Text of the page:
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Cenomanian (Cretaceous) Deepwater Reservoirs of the Deep Gulf of Mexico Basin: Source to Sink Conundrums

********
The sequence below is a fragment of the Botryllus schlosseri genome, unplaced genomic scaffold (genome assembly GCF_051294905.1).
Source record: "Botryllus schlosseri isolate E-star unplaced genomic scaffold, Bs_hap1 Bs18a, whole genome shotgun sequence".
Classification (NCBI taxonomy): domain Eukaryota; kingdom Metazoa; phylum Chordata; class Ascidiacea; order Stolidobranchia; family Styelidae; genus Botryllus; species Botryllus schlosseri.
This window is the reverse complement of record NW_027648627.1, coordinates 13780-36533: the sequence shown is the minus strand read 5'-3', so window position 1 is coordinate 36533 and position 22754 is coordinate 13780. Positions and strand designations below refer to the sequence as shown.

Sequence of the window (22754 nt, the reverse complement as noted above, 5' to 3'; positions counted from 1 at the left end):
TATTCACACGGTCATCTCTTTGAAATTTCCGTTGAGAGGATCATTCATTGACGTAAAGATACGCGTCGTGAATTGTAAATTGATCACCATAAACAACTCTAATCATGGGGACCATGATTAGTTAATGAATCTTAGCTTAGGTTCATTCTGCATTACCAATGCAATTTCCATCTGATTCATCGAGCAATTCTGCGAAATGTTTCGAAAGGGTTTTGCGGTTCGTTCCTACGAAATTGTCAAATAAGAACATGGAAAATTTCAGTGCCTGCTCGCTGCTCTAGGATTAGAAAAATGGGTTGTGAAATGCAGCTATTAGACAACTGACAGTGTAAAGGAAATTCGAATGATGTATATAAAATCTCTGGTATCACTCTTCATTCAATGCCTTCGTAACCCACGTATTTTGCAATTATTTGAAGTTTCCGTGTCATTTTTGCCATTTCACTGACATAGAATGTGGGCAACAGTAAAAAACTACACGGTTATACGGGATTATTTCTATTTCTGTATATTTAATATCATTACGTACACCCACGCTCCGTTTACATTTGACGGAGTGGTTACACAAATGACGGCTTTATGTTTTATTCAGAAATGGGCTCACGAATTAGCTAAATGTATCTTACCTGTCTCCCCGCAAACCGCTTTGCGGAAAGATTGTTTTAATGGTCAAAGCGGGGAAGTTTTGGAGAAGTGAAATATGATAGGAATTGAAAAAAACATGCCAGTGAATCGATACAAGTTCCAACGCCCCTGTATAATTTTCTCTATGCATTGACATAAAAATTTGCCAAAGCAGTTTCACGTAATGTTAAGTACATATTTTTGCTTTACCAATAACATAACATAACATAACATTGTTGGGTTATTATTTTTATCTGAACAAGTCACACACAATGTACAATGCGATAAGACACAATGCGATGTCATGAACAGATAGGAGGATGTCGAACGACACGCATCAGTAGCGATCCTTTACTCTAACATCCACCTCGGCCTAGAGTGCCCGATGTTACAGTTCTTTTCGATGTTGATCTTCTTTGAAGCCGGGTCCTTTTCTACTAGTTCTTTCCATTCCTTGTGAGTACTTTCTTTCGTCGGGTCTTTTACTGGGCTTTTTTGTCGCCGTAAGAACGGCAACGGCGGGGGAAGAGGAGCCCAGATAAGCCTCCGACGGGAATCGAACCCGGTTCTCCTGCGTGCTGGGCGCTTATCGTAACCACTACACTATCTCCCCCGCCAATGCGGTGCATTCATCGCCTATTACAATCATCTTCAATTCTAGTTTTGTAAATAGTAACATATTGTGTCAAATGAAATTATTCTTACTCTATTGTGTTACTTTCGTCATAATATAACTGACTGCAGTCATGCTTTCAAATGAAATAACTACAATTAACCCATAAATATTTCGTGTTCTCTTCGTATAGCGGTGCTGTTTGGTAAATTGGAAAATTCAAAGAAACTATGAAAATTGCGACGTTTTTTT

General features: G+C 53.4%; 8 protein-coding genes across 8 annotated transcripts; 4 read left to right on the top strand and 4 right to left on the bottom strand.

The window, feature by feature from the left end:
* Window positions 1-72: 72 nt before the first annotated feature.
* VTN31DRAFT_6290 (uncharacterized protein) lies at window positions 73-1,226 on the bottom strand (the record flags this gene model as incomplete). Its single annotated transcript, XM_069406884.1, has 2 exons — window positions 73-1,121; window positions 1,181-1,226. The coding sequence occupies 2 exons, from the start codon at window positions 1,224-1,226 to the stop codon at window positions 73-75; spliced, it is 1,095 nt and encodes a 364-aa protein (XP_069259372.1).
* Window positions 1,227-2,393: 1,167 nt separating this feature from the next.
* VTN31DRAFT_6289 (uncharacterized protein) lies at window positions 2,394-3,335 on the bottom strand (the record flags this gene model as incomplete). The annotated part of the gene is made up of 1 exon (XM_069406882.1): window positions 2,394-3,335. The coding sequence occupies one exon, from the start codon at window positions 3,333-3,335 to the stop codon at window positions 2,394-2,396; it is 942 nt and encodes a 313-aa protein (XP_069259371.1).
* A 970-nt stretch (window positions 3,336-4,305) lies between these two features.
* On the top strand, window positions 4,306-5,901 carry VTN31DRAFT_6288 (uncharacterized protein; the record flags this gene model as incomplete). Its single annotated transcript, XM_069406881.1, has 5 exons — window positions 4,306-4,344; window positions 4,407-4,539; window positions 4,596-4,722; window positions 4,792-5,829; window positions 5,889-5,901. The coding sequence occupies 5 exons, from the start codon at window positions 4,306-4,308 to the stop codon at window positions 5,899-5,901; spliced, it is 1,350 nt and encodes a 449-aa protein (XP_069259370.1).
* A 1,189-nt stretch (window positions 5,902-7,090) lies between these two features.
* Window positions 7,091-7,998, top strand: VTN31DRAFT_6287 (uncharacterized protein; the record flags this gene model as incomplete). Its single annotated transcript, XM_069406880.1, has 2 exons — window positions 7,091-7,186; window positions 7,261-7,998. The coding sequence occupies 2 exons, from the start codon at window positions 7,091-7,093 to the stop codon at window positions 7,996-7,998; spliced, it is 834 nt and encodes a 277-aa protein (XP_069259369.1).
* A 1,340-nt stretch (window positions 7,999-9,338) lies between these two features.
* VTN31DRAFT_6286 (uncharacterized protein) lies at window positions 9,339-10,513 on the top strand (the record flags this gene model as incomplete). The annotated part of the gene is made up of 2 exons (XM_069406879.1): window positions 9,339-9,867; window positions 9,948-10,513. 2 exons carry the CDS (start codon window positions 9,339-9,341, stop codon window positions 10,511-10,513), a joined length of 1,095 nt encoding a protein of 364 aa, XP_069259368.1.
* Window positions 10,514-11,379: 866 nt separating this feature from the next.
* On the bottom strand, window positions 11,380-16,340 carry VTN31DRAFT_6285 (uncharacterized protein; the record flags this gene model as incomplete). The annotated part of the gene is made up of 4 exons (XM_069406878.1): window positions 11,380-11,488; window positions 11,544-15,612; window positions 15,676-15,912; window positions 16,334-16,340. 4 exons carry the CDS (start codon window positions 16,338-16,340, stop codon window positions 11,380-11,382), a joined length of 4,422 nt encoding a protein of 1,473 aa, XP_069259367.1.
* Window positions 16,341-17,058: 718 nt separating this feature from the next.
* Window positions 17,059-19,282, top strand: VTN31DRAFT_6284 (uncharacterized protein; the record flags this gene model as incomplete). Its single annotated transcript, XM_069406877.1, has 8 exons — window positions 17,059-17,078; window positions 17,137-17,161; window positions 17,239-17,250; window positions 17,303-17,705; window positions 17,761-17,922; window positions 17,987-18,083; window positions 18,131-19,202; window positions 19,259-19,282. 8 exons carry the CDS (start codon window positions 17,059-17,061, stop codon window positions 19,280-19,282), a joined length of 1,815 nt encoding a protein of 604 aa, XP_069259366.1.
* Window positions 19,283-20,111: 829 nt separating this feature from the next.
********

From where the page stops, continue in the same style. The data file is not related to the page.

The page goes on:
For many years, Cenomanian-age (Upper Cretaceous) sandstones have been economically attractive reservoirs in onshore parts of the greater Gulf of Mexico, with prolific hydrocarbon production in East Texas (Woodbine) and Louisiana (Tuscaloosa) fields. However, recent drilling has attempted to extend the play into shelf and deep-water areas of the Gulf, raising major questions about the source to sink pathways and responsible depositional processes. Interpretation of depth-imaged seismic data, paleogeographic reconstructions, scaling relationships, and new ideas on deep-water depositional processes can shed some light on these conundrums. Paleogeographic maps demonstrate that the Woodbine system, derived from the Ouachita terrain, had limited sedimentary influence beyond its local basin axis in East Texas and was not a significant source of the thick (>1000 ft) Cenomanian reservoirs penetrated in the deep Gulf basin. By contrast, the Tuscaloosa depositional system, sourced from the Appalachian highlands, maintained a large integrated drainage system and is the best candidate for a pathway into the deepwater domain. Transport pathways follow NE-SW tectonic trends of the eastern Gulf. However, restored Cenomanian fan length compared to reconstructed Tuscaloosa alluvial river dimensions greatly exceeds predictions from empirical relationships observed in modern systems. This suggests that a major tectonic event such as uplift of the Mississippi embayment (due to plate migration over an active hotspot) created an oversupply of terrigenous clastics that overwhelmed normal source to sink Tuscaloosa distributive systems and generated long-lived, sustained point inputs to the basin. Examination of wells and depth-imaged seismic data from Alaminos Canyon, Keathley Canyon, and South Marsh Island areas of the Gulf confirm the high net to gross and sand-rich nature of the progradational delta-fed slope aprons and linked abyssal plain submarine fans. The high argillaceous content of some zones suggests that low yield strength debris flows and linked transitional flows were as common as high-density turbidity flows. Evolving consensus on the substantial transport distance of debris flows, as demonstrated with published physical experiments, fits with these observations from Cenomanian-age sandstones of the Gulf of Mexico.